Domestic Violence Victims/Immigrants Living in the U.S.
Posted Oct 02 2009 3:07pm
I consider myself lucky to be able to write, to voice my opinions here and to organizations that look the other way, and to fight for women who simply cannot fight on in this ongoing struggle for justice after domestic violence. I've said it before, what follows domestic abuse is far worse than the actual abuse. The time and energy and money battered women must spend on healing and medical treatments is beyond reason and the state programs that claim to "compensate" women and abuse victims only turn a deaf ear to the reality of the situation, which is, many of us suffer and struggle through paying for the abuse that was committed against us. In the United States of America, each state is set up with a Crime Victims Compensation Program that claims to compensate any victim of a crime that has been injured or has experienced loss because of a crime. To my surprise, I have been contacted by many domestic abuse victims over the last few weeks about the lack of response from these state programs and the lack of compensation given out to true victims. One of the survivors who had the courage to reach out to me for help a few weeks ago was able to bring another sad reality to my attention. This woman, along with another woman that reached out to me in the same week, are both immigrants and victims of domestic violence. This situation causes all sorts of problems, for one, I am American and can speak English and write, on the other hand, both of these women have trouble communicating in English. One can imagine being in my horrible, confusing situation with CVB and every other organization that gives me the run around, and being unable to properly communicate with these people--I'm sure the organizations don't care, but this can be very frustrating for women in these situations, women whose first barrier is the language itself.
One woman is unable to get an interpreter in court, which completely complicates everything and leaves her at a complete disadvantage. After the third time this victim asked for an interpreter in Family Court, the court got her an interpreter that didn't speak her language. Needless to say, one can imagine how much of a struggle this can be, not only to be beaten and stolen from, but to be unable to communicate properly to defend oneself in court. This same survivor also filled me in about her shelter in NYC. Her advocates are telling her that they don't have a lot of time to dedicate to her case because they have other women in the shelter to assist, and her CVB case is also falling by the way side, like many other cases. The shelter is also pressuring her to settle on her divorce case and not put up a fight for what she deserves, this is shameful and I will find out what shelter In NY this victims is going to for help. Lastly, this woman is trying to locate a lawyer for a civil suit in NY against her abuser. She can't afford to pay the attorney, like many other women who are stripped and bankrupted by their abusers, so I am posting this tonight with hope that a pro bono attorney will contact me and volunteer to take this woman's case.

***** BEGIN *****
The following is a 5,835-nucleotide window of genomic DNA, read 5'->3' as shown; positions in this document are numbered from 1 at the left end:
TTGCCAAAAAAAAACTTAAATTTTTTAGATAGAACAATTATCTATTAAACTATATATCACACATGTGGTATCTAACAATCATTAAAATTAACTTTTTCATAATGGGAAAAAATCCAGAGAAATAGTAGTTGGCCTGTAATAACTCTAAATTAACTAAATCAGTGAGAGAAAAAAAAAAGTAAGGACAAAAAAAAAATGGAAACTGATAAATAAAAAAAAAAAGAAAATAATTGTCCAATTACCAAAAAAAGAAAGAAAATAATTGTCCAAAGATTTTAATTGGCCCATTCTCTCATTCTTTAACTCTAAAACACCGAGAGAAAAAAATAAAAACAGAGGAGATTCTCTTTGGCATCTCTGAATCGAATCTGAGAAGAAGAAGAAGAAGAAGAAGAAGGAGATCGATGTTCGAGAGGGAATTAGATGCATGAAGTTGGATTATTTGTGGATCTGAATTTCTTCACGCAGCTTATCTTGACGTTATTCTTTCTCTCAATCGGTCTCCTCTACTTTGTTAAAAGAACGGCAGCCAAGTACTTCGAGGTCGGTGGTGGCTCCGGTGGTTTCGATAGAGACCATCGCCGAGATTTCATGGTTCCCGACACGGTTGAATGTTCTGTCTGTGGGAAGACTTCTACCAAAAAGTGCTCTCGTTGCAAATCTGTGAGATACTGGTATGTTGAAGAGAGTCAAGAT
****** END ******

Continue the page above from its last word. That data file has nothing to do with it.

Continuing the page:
Another women, also an immigrant and victim, is being mentally tortured and controlled by her husband, who denies her food and rights to her own money. This poor woman is scared and alone and wants to leave her abuser, yet she doesn't even know the rules to the game she is about to play. When a victim contacts me for advice, and I'm not an expert, I usually tell them the rules to this awful game so many of us play, so that in the end they will find justice instead of defeat. These women have a greater disadvantage than battered women from this country because their first barrier is not getting through the abuse, it's getting past the language barrier and trying to keep pushing forward while the world pushes back. In the end, we all get thrown into the same pot and these "organizations" (intentionally or unintentionally) try to boil us alive, and only the resistant/resilient survive. I do hope my voice is heard for those who can't speak clearly about this issue, for those who are foreigners, for those who are too afraid to speak up, for those who can't play these games as well as I can, and I can.
Last week I informed Rockland Family Shelter that they should suggest Crime Victims Board in NYS get a specialized Domestic Violence Unit for victims of abuse. As it stands, CVB applications are mixed and there is no differentiation between victims in this program. This is a problem, not only for American victims, but for those who have come here from other countries and have been beaten and suppressed and now need help. I suggested this to the Governor and CVB as well, both ignored my suggestions.